France and Europe-related exchange traded funds have been on the market’s radar ahead of a closely watched election cycle, and may potentially offer an opportunity for investors ahead.
The iShares MSCI France ETF (NYSEArca: EWQ), the largest France exchange traded fund trading in the U.S., is up 7.1% year-to-date and has gained 1.2% over the past week.
French equities have remained relatively subdued in sideways action as the country heads toward its national election, which could decide the ultimately decide whether or not the country parts ways from the European Union or maintains the status quo.
On Sunday, April 23, French citizens will head to the ballots and pick their next president. The process involves a two round presidential election vote, with the first round taking place on Sunday with 11 different candidates. If no one makes out with an outright majority, which is likely the case, the top two popular picks will proceed to a runoff on May 7.
The front runners include Francois Fillon, a conservative center-right Republican; Benoit Hammon, a mainstream left-wing socialist; Marine Le Pen, the leader of the far-right National Front; Emmanuel Macron, an independent centrist; and Jean-Luc Melechon, the hard-left creator of the French Unbowed Movement.
The polls, though, project Macron and Le Pen to go head-to-head in the runoff. From the latest polling results, Macron, the center-right pro-EU candidate, leads with 23%, followed by Marine Le Pen, who has vowed to freeze immigration and end the Schengen agreement, at 22%, Fillon at 20% and Melechon 19%.
If Le Pen wins, the potential for a “Frexit” or French exit from the EU is a likelihood as she has vowed to renegotiate France’s place in the European bloc and voiced support for departing from the euro currency. However, even if Le Pen becomes president, she may find it hard to secure a majority in parliament, which further lowers the near-term risk of a Eurozone dissolution.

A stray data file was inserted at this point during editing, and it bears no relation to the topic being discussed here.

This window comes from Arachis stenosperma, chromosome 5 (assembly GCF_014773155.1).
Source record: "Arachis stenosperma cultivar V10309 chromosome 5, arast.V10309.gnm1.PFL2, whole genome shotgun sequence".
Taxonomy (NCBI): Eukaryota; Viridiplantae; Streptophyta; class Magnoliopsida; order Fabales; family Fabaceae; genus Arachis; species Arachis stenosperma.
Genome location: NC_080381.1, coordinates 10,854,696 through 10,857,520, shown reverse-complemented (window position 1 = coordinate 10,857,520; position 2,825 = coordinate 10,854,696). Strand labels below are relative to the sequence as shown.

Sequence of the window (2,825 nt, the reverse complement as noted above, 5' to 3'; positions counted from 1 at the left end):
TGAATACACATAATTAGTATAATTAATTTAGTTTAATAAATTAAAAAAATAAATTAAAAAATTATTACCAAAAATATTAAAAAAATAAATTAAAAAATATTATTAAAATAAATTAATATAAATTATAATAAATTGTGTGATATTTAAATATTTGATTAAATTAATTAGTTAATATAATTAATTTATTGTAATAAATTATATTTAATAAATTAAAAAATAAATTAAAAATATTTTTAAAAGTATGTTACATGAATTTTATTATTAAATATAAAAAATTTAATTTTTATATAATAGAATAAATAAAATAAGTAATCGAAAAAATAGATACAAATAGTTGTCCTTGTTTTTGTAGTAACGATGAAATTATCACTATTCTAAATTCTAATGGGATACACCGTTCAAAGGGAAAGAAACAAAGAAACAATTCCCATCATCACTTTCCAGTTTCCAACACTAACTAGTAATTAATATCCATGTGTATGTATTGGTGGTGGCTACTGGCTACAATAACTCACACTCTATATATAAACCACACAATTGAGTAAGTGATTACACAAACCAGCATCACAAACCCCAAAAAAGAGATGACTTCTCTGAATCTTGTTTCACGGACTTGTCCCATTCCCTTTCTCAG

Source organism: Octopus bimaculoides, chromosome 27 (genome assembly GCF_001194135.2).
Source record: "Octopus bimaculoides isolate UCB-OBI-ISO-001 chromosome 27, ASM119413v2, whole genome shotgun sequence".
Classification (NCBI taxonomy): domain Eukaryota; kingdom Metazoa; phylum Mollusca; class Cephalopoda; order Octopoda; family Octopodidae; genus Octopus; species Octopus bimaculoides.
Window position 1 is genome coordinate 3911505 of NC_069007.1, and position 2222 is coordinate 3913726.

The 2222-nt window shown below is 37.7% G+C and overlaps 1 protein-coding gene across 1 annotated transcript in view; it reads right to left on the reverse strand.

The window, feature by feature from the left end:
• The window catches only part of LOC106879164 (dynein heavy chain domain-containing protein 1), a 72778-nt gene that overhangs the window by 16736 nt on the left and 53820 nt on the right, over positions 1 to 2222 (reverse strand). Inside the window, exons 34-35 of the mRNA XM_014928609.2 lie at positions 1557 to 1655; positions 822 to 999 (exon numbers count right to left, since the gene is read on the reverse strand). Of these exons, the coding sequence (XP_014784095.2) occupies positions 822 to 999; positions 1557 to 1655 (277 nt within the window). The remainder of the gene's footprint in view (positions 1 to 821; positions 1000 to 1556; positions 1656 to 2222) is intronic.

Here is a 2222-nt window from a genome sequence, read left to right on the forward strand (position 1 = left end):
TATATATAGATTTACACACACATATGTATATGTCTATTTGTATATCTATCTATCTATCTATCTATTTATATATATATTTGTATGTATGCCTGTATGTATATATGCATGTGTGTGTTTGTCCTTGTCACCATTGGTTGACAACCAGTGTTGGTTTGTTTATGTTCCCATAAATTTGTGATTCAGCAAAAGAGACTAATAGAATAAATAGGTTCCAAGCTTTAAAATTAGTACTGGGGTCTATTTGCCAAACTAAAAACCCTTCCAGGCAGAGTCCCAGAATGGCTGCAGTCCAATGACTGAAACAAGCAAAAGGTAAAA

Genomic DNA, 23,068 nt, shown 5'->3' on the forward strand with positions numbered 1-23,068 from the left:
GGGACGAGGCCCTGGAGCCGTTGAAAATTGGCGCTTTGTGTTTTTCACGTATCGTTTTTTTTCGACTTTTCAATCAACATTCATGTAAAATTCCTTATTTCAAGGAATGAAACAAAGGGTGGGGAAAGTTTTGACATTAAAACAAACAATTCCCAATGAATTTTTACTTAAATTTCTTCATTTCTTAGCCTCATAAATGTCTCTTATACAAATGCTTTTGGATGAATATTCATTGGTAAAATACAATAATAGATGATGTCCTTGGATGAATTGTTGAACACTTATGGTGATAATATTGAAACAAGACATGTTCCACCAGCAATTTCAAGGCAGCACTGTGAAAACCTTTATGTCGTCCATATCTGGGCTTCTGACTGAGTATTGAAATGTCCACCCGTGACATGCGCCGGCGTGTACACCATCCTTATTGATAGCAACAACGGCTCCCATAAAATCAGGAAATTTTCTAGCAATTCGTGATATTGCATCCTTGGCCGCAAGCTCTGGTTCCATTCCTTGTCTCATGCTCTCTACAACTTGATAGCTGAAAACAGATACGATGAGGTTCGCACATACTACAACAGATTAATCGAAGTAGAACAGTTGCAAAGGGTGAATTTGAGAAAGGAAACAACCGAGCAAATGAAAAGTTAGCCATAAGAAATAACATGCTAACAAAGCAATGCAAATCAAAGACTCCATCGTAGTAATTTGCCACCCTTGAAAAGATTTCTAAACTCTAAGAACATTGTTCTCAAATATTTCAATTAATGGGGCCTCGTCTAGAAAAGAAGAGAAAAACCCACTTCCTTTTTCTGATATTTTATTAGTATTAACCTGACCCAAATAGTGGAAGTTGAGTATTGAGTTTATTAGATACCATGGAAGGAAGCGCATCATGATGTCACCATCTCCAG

Given the disparate stances among the candidates, the markets anticipate heightened volatility after the first round. Nevertheless, some see a potential for opportunity if extreme volatile moves follow the eventual winner.
For example, the most obvious play would be to look at the iShares MSCI France ETF (EWQ). EWQ allocates over 37% of its combined weight to industrial and consumer discretionary stocks while financials and healthcare names combine for over a quarter of the ETF’s weight. Markets likely want Le Pen to be defeated and that appears to be likely outcome in France, which could further support EWQ.
For a broader play, something like the iShares MSCI EMU ETF (NYSEArca: EZU), which tracks the MSCI European Monetary Union Index, provides a targeted play to Eurozone markets. France is its largest country component at 32.3% over the underlying portfolio, followed by Germany 29.7% and Netherlands 11.0%.
Investors worried that lingering uncertainty could further weigh on the euro currency can also consider the currency-hedged WisdomTree Europe Hedged Equity Fund (NYSEArca: HEDJ), which includes a 24.7% tilt toward France. The currency-hedged ETF may outperform non-hedged Europe funds if the euro currency depreciates.
On the other hand, traders may look to something like the Direxion Daily European Financials Bear 1X Shares (NYSEArca: EUFS), and the ProShares UltraShort FTSE Europe (NYSEArca: EPV), which tracks the -2x or -200% daily performance of the FTSE Developed Europe Index, to hedge against further pullbacks in Eurozone equities.
Additionally, aggressive currency traders can also target further weakness in the Eurozone through inverse ETF options. For instance, the ProShares Short Euro (NYSEArca: EUFX) is designed to provide 100% of the inverse, or opposite, return of the U.S. dollar price of the euro, on a daily basis and the ProShares UltraShort Euro (NYSEArca: EUO) provides 200% of the inverse return of the U.S. dollar price of the euro on a daily basis. The Market Vectors Double Short Euro ETN (NYSEArca: DRR) tracks the Double Short Euro Index, which also provides a -200% exposure to the euro.
Full disclosure: Tom Lydon’s clients own shares of HEDJ.